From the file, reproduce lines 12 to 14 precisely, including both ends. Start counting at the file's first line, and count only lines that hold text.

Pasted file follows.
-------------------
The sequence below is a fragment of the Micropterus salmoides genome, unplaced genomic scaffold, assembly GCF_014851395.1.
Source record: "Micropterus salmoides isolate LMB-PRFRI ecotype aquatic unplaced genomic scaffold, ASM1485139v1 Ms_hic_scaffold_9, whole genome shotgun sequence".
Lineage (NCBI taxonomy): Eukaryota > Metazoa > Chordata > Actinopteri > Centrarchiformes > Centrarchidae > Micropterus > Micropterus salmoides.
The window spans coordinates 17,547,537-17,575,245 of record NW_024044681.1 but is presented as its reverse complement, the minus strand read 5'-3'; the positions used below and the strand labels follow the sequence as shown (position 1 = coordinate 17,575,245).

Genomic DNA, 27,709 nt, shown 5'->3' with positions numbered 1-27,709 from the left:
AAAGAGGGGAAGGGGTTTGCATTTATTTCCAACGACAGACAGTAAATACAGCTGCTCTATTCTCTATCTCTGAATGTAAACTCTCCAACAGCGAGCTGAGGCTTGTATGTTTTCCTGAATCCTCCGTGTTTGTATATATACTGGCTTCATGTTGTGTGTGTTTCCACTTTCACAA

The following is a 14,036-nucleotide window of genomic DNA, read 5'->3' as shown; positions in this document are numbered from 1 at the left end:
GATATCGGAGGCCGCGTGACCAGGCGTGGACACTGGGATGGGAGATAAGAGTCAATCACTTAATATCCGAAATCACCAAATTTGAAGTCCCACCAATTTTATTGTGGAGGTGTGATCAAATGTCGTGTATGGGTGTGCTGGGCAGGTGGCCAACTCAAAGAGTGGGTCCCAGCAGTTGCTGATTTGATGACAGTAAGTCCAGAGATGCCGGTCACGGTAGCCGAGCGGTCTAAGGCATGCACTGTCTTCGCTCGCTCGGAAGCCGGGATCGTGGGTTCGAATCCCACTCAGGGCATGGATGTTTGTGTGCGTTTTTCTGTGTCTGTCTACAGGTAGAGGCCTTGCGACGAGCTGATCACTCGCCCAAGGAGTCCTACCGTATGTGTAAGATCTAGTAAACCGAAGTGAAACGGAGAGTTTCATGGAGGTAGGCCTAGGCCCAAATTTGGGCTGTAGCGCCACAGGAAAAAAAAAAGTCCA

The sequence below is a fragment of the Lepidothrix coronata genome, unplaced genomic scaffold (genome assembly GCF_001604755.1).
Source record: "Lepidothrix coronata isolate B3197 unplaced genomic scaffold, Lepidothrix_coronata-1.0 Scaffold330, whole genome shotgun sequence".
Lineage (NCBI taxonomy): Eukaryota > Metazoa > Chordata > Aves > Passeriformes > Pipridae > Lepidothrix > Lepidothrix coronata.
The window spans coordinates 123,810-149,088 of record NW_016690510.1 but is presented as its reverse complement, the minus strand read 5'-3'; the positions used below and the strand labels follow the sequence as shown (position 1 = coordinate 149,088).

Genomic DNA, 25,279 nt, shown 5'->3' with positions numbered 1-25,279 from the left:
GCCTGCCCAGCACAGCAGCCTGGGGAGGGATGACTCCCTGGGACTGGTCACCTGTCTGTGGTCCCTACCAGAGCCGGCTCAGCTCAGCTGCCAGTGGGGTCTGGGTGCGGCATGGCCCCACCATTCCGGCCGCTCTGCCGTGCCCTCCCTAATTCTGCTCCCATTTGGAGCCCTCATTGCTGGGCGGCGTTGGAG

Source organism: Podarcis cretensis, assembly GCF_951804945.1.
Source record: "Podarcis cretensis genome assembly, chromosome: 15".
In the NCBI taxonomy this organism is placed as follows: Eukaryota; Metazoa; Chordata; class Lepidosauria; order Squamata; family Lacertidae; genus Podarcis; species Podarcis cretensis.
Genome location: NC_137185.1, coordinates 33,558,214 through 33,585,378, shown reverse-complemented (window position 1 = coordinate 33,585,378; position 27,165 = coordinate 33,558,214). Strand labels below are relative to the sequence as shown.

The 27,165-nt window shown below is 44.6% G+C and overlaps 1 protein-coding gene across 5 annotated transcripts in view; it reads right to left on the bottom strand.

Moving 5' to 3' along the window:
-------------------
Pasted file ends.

The window spans coordinates 123,810-149,088 of record NW_016690510.1 but is presented as its reverse complement, the minus strand read 5'-3'; the positions used below and the strand labels follow the sequence as shown (position 1 = coordinate 149,088).

Genomic DNA, 25,279 nt, shown 5'->3' with positions numbered 1-25,279 from the left:
GCCTGCCCAGCACAGCAGCCTGGGGAGGGATGACTCCCTGGGACTGGTCACCTGTCTGTGGTCCCTACCAGAGCCGGCTCAGCTCAGCTGCCAGTGGGGTCTGGGTGCGGCATGGCCCCACCATTCCGGCCGCTCTGCCGTGCCCTCCCTAATTCTGCTCCCATTTGGAGCCCTCATTGCTGGGCGGCGTTGGAG